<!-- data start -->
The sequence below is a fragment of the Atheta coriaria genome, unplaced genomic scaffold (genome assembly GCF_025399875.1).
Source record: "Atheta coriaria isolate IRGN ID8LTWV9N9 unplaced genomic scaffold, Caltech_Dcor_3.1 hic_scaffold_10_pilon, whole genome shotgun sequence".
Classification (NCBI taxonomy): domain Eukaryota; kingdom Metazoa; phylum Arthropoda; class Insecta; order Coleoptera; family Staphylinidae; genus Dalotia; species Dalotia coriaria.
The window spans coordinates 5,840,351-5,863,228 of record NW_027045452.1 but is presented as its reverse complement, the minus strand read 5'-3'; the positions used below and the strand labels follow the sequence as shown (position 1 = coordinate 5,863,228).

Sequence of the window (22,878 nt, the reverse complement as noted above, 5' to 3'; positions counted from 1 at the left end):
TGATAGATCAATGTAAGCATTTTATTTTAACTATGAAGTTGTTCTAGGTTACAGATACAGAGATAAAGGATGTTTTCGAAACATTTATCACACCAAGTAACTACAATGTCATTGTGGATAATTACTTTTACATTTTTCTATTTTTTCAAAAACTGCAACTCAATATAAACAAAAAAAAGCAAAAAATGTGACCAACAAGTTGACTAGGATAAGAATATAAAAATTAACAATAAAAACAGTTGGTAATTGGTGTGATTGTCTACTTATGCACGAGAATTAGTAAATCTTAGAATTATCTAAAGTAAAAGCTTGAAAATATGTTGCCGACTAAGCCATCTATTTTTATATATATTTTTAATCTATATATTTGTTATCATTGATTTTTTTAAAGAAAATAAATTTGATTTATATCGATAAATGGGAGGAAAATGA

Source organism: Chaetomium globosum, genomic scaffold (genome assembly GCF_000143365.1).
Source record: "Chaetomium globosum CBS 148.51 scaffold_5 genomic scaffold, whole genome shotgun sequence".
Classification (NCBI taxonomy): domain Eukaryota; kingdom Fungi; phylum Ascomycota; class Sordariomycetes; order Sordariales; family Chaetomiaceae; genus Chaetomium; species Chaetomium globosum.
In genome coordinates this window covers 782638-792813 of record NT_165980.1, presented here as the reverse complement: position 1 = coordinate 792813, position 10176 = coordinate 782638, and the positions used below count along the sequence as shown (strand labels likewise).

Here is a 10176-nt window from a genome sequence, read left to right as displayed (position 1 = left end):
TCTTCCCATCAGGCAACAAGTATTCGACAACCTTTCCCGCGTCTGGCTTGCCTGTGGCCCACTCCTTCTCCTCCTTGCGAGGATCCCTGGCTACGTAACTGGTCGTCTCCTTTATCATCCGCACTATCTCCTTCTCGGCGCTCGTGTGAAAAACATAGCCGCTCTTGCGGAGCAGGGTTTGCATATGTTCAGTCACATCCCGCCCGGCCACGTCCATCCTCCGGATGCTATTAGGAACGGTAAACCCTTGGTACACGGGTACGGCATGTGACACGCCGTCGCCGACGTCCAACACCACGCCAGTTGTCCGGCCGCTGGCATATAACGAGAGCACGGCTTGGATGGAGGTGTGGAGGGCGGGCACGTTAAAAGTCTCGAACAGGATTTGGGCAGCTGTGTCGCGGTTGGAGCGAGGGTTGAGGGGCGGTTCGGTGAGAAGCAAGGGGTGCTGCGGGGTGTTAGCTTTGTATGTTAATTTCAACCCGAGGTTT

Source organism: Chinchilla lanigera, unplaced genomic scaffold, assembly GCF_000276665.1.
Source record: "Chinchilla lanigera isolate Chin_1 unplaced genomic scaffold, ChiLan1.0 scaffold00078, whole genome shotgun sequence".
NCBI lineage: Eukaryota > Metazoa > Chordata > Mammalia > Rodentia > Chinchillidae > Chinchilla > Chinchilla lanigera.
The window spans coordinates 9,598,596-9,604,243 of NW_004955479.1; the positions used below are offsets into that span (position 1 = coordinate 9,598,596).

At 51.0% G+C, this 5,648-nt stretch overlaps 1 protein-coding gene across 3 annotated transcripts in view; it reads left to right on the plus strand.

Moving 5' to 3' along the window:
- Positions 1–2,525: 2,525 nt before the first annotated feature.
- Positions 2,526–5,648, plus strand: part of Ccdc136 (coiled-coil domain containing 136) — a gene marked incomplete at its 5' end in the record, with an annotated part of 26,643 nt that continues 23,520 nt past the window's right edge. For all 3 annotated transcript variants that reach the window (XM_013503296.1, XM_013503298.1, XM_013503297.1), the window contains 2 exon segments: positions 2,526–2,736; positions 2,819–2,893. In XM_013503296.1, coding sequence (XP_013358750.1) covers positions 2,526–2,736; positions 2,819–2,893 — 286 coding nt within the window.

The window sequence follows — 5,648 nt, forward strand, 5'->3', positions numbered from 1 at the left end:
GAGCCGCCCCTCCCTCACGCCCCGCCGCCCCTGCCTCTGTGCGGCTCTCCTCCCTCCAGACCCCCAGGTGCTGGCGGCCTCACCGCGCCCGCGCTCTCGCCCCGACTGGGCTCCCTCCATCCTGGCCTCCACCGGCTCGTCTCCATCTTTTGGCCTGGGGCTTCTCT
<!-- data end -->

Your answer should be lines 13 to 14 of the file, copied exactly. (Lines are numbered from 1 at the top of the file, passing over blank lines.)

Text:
Source organism: Chinchilla lanigera, unplaced genomic scaffold, assembly GCF_000276665.1.
Source record: "Chinchilla lanigera isolate Chin_1 unplaced genomic scaffold, ChiLan1.0 scaffold00078, whole genome shotgun sequence".